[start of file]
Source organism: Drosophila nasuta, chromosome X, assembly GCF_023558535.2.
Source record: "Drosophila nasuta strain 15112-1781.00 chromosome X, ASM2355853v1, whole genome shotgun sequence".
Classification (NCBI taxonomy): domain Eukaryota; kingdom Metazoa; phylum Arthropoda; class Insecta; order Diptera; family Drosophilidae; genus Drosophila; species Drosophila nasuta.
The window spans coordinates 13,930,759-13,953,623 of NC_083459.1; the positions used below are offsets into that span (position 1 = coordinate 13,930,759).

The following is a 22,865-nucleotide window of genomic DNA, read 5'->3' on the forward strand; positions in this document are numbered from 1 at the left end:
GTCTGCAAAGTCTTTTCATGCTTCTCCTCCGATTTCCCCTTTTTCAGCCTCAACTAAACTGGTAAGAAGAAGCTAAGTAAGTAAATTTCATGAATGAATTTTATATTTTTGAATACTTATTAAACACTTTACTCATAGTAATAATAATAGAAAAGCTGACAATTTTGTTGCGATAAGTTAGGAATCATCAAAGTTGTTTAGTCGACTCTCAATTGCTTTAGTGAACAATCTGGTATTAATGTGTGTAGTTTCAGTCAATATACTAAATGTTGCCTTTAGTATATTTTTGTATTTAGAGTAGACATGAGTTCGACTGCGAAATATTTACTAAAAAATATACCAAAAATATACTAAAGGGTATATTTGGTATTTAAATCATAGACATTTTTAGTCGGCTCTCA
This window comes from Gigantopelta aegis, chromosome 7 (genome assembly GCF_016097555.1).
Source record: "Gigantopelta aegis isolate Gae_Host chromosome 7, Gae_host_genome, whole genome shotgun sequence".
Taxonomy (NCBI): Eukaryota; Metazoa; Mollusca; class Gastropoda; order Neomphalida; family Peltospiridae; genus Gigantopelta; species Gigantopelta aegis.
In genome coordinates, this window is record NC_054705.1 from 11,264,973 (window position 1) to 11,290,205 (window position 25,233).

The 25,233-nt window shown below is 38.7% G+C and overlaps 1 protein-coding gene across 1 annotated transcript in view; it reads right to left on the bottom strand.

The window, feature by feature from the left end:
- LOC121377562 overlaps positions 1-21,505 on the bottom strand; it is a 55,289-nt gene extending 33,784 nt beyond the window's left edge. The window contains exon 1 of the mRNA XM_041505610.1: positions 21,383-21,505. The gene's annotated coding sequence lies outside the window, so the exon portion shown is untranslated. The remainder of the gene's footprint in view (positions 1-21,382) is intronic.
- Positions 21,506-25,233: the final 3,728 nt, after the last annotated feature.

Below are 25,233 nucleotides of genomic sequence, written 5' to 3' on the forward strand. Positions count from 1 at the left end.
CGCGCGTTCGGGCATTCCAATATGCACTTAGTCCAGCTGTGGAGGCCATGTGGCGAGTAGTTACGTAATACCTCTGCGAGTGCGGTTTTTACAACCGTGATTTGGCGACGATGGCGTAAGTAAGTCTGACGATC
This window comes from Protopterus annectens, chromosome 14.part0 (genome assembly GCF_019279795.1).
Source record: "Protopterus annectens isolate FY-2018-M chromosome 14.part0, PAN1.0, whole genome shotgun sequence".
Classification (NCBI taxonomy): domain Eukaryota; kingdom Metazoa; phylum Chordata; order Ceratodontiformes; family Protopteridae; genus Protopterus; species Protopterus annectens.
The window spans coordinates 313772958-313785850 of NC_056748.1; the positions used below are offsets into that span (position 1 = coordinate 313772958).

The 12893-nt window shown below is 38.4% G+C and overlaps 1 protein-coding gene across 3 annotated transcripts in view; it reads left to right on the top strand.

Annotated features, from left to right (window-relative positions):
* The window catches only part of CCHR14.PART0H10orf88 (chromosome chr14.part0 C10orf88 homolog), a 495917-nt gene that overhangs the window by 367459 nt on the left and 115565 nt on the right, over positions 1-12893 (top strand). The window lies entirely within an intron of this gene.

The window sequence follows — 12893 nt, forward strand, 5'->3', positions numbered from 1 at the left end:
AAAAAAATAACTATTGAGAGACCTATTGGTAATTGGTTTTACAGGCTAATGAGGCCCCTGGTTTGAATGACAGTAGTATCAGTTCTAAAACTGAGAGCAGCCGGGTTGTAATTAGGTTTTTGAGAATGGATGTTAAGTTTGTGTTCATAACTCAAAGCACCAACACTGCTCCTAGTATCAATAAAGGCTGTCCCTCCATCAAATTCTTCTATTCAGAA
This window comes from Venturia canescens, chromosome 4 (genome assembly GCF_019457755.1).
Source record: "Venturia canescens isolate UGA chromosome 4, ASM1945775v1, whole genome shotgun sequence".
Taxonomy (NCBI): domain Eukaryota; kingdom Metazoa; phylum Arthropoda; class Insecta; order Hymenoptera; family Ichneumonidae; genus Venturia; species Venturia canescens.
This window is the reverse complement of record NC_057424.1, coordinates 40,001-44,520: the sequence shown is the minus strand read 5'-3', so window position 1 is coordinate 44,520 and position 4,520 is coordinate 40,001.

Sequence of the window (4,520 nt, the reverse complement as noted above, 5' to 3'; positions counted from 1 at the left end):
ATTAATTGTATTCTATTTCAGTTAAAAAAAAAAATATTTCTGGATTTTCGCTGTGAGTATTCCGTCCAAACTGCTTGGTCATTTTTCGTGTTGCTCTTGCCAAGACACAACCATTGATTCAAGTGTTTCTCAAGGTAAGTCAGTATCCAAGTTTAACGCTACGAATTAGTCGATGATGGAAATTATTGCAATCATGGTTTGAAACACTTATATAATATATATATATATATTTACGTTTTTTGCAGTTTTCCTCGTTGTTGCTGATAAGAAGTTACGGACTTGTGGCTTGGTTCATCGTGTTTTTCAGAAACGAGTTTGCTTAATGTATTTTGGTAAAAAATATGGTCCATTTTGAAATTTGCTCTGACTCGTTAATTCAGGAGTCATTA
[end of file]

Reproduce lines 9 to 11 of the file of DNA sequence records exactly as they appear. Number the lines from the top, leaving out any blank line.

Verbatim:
Taxonomy (NCBI): Eukaryota; Metazoa; Mollusca; class Gastropoda; order Neomphalida; family Peltospiridae; genus Gigantopelta; species Gigantopelta aegis.
In genome coordinates, this window is record NC_054705.1 from 11,264,973 (window position 1) to 11,290,205 (window position 25,233).

The 25,233-nt window shown below is 38.7% G+C and overlaps 1 protein-coding gene across 1 annotated transcript in view; it reads right to left on the bottom strand.